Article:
Listening to the rain on roofs of holiday caravans and tents and boats is even more comforting (provided it’s relatively gentle and there’s no wind). I think it’s the smugness of being undercover while yet still somehow in the wild. Your only concern is the hope that it will have miraculously dried up by morning.

In reality this is a feeble hope. I recall damp midnight treks to the loo on a French campsite to find it full of amphibians apparently taking a rain check from the weather. Further back I recall terrifying night-time manoeuvres with the family caravan which had been parked by my ever optimistic father on a cliff top shortly before a storm hit. Even further back than that I recall being bundled into the car during what seemed to be an apocalypse while the tent borrowed from my father’s cousin collapsed in hail and gale force winds (my ever optimistic father had been convinced the weather would hold for one more night). Admittedly I wasn’t bothered about the tent and it was only later that I found out my father’s cousin never quite forgave him for its destruction. I was mostly terrified by the fact that I could not see my parents, or indeed anything outside the car because of the deluge and it seemed as if I was trapped, possibly forever, in a small metal container being rattled by the wind and drowned in rain with my little sister who was howling to ensure she’d get the maximum attention should we ever see our parents again, while I was crying because in his hurry, ever optimistic dad had shut my foot in the door.

Much more recently, I remember being woken as the rocking of the boat we were on stopped being cradle like and started being brain rattling. Listening to the ominously increasing thud of waves and the way the tinkling in the shrouds had turned into to a war dance as the boat turned into a wind which husband (otherwise known as ancient mariner) had promised wasn’t coming until late afternoon, giving us plenty of time to get ashore and home. What made the whole experience more bizarre was that we had to sail back to a mooring then get from the mooring to the shore in a dinghy while being dumped on in all directions by sea and rain. Trying to encourage the children not to be afraid even though I was, I suggested they sang a song. The only thing they could come up with under duress was the one they’d been learning for the school play “Wind in the Willows”. The song? “Messing about in Boats” oh how we laughed. Finally ashore, we realised the water had got inside our very underwear. When we got home, the washing that I’d put out the previous afternoon, assured by ancient mariner that we’d be back in plenty of time to get it in before the weather changed, was wetter than when I’d taken it out of the washing machine. I should point out that this was June.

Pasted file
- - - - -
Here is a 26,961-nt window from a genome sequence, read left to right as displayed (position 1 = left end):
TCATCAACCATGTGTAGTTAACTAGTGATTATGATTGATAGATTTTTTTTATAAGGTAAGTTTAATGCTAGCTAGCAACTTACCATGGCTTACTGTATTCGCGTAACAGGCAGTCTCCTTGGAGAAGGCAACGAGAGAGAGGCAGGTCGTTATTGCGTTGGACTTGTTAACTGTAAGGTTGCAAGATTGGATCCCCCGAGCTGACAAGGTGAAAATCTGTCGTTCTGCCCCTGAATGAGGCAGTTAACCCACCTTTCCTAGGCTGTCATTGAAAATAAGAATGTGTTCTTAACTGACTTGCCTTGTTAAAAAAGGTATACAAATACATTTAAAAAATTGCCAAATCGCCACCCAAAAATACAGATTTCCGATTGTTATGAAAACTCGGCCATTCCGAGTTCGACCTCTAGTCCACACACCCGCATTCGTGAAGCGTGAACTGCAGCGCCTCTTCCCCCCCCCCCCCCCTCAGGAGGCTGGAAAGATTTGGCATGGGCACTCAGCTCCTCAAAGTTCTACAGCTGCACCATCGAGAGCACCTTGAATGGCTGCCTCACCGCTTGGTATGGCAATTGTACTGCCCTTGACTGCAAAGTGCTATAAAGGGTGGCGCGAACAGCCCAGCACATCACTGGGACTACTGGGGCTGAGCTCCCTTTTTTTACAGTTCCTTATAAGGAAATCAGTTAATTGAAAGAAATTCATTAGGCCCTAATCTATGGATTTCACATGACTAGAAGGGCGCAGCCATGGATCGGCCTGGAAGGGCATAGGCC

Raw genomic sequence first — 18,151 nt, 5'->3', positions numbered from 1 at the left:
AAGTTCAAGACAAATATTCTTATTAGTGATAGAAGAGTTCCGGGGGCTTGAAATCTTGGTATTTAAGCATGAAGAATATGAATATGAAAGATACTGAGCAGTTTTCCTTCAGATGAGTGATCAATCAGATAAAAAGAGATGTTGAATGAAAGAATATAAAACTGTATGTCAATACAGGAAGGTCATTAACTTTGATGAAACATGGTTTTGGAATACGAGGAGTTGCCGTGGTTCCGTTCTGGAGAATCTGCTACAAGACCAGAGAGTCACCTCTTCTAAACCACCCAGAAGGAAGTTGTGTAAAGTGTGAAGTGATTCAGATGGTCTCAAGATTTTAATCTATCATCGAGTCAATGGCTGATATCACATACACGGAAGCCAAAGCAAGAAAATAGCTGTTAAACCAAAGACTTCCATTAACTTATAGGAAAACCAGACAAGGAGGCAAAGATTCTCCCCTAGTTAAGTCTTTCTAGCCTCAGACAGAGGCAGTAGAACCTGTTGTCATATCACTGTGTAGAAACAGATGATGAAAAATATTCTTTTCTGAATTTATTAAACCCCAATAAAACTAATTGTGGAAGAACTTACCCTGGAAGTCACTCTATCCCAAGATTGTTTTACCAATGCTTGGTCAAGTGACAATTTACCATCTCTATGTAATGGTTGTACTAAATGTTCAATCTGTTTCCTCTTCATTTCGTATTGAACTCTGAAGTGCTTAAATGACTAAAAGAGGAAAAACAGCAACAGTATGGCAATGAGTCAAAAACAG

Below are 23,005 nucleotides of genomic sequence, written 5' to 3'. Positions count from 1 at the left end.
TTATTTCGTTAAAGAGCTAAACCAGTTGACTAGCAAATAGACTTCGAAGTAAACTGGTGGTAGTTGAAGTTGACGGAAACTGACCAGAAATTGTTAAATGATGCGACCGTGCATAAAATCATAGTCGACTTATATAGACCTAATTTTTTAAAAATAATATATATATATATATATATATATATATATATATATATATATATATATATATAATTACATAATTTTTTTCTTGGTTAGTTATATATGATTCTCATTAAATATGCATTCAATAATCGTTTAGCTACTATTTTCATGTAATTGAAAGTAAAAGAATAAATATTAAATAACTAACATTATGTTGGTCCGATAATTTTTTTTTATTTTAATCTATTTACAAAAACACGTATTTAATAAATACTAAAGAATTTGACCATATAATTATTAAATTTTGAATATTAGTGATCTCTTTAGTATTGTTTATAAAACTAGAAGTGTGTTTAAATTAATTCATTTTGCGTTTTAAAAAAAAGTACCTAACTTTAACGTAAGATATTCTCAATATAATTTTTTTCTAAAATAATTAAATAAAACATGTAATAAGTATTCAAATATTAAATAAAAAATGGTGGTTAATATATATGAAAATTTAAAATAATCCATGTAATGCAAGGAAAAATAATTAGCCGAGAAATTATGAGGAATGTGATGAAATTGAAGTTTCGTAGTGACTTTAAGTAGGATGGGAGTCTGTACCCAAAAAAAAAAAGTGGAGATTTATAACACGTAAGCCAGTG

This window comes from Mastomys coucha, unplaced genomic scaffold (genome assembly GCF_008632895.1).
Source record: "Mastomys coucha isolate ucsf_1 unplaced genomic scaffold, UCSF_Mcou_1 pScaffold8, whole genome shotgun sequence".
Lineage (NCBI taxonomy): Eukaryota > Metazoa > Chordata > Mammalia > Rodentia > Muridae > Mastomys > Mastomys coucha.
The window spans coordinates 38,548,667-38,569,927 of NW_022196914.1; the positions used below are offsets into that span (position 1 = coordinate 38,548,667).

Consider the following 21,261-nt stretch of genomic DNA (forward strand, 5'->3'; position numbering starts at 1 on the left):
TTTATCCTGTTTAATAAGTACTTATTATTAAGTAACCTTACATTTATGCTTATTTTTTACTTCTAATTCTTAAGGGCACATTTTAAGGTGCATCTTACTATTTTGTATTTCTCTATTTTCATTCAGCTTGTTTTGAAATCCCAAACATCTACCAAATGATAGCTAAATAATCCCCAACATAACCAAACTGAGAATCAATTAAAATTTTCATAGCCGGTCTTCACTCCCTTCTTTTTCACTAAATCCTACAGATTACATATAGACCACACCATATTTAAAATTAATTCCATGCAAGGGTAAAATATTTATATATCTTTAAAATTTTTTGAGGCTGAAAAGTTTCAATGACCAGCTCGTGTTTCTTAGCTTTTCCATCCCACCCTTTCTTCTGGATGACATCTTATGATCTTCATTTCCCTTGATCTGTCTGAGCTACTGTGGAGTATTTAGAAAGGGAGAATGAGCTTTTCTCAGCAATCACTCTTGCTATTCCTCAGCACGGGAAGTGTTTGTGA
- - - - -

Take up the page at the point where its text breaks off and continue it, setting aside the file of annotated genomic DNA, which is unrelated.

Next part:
Rain. I think of myself as a western girl (western in the British sense, I wouldn’t look good in a stetson). This westerly sense of self is based on very little. Twenty-five percent of my genes come from Kent and London.  Born in Edgware, I am technically a Londoner myself, and there is one thin ancestral strand from a long way the other side of the channel. Another twenty-five percent is Irish (which, albeit eastern Irish is still in the West from where I’m sitting right now). But having said that, the remaining set of genes are from the West coast of Scotland and since the age of eight with the exception of three college years in Sussex, I have lived in the West – South West Wales then South West England.

It feels like home, facing the sunset – the unknowable possibilities beyond the horizon – the wilds, the mystery, the distant half visible lands. OK, I know it’s Ireland and the Americas but I prefer to think it’s Tír na nÓg. And while equally I know that beyond the West is the East coming to meet it over the Bering Strait, I prefer to think of the sea cascading over the edge of the world into the … anyway the point is, the West feels like home. It has hills to hide in, sea to stare off into and, let’s be honest: a fair amount of rain.